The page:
If playing style and string changes still haven’t brought you the level of growl that you are looking for; you can also start to adjust the settings on your bass and amp. Some basses, like my 5-string Jackson Spectra (pictured below), will have all sorts of EQ settings to dial in bass, mids, and treble (along with splitting coils, etc.), which is great for dialing in the exact tone I am looking for.
However, you don’t need all these EQ knobs to get a great growling tone on your bass. If your bass only has one knob, it will likely be to control the treble, so play around with this. Usually, turning up the treble will give your bass more bite and growl, allowing it to cut through the mix better.
Method #7: Adjust The EQ Settings On Your Amp
Another option is to adjust the EQ settings on your amp. You will typically have a lot of headroom on your bass amps, so you can crank up the settings without worrying about the signal breaking up like it might if you ramp everything up on a guitar amp.
If you have no idea where to begin for amp settings, check out this article I have written on some of my favorite amp settings. These suggestions might not give you the exact tone you are looking for, but it will be a great place to start.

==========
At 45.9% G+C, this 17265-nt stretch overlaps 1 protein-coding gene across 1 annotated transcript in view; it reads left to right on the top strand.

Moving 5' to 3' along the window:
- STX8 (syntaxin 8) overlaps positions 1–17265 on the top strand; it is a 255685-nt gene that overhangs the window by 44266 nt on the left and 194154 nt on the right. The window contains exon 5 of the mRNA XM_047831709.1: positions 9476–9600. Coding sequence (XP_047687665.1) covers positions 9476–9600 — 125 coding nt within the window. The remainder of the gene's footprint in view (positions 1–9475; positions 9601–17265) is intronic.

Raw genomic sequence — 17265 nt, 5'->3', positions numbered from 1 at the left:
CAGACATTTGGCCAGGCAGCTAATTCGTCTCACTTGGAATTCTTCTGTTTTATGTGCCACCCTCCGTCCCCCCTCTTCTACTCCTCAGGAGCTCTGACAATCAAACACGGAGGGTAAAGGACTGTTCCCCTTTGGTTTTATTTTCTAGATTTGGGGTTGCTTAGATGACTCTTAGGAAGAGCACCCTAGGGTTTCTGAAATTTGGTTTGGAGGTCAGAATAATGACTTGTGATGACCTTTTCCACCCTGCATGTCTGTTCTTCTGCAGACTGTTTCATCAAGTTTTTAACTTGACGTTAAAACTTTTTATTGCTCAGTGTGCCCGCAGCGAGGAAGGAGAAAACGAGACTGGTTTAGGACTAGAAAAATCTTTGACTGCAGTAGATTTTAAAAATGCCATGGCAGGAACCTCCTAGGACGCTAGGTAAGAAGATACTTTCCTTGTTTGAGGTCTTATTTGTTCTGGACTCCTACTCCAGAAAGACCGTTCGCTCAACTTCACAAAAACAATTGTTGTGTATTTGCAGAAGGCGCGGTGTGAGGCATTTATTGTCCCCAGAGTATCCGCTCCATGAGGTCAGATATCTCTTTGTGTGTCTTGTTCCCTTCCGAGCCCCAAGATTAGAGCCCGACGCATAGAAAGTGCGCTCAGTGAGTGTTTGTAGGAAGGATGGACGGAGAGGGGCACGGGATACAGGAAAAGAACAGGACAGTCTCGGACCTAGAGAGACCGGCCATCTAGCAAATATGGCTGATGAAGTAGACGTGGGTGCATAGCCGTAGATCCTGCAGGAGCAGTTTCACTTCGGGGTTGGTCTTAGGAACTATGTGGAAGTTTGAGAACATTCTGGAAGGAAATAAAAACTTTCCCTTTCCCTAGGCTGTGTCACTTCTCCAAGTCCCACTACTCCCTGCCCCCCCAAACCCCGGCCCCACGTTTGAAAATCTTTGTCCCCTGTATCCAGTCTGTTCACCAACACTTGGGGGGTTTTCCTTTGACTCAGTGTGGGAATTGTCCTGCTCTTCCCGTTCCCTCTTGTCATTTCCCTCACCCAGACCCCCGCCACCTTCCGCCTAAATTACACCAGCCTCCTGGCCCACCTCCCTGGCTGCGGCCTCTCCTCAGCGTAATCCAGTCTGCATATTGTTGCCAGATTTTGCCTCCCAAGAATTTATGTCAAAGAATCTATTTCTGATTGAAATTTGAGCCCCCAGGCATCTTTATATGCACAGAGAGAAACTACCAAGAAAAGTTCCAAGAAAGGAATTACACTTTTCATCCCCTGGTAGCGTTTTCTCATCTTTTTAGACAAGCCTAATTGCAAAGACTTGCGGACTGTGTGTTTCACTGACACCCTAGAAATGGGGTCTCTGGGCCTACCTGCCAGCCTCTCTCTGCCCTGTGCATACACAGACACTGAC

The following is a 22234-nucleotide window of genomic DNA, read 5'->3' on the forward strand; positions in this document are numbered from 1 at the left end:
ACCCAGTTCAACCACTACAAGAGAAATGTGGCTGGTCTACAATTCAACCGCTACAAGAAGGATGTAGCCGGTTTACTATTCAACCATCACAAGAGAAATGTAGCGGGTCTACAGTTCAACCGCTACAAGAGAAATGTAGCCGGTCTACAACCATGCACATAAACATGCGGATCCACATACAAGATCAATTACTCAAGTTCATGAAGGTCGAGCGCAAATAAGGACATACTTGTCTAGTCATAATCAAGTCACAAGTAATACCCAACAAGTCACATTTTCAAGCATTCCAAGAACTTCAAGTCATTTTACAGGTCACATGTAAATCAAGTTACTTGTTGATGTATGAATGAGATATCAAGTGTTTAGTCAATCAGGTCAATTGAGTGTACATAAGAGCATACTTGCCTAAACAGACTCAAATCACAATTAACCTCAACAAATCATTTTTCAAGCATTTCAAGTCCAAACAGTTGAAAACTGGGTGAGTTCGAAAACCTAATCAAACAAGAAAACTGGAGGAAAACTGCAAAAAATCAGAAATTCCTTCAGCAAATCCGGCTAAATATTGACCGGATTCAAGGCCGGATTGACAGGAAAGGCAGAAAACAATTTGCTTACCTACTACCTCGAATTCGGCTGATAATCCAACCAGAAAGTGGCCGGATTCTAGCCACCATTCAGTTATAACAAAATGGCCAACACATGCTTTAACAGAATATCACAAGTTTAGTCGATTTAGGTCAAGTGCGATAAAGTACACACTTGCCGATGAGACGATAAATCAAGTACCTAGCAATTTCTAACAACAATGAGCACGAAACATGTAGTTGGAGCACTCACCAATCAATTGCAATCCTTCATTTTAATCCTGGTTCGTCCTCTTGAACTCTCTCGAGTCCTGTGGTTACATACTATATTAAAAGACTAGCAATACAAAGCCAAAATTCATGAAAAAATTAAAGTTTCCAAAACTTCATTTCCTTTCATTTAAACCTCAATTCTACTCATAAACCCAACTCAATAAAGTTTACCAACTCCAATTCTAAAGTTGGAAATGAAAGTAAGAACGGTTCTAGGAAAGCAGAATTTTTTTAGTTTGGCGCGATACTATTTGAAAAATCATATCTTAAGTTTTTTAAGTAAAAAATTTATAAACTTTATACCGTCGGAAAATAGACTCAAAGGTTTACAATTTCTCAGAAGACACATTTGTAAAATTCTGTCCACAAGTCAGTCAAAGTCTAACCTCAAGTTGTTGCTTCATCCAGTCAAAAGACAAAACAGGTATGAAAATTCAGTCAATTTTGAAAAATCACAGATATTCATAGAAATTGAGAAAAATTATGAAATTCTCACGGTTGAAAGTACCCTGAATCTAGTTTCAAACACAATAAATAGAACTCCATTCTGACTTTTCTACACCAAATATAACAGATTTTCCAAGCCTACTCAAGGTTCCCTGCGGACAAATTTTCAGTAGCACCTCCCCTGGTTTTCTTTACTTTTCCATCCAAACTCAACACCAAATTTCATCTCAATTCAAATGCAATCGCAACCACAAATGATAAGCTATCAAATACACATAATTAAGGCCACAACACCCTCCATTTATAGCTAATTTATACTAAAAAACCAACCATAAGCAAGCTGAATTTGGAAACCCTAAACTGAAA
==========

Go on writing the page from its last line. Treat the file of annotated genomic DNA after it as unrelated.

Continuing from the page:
Method #8: Use Distortion And Overdrive Pedals
In my opinion, I would use this method as a last resort. In fact, sometimes a compression pedal will do a much better job of tightening up your tone and helping give you that growl than distortion and overdrive pedals.
This doesn’t mean that you can’t or shouldn’t use these pedals with a bass, and there are many situations where they end up sounding awesome and giving your bass that growl you are looking for. While there are dedicated bass guitar pedals, most electric guitar pedals will work okay with your bass.
However, like with everything else on this list, you will need to spend quite a bit of time experimenting with different pedals and settings. When in doubt about distortion and overdrive settings, start with very little and adjust your way up as you go.
There you have it! Eight ways to get your bass guitar to growl. The bass guitar is an important instrument in many genres, and by adjusting your tone, you can get your bass to cut through the mix.
I hope you have found this article beneficial, and I wish you the best of luck as you work to dial in that perfect bass guitar tone.
Until next time, stay creative and keep on playing!
Hi everyone! I have been involved with music most of my life, beginning in grade school with the trumpet. I am a largely self-taught multi-instrumentalist (drums, guitar, bass, and starting the piano and violin). I currently play drums in two bands and write and produce many genres of music in my home recording studio. I am also an avid guitar and drum collector.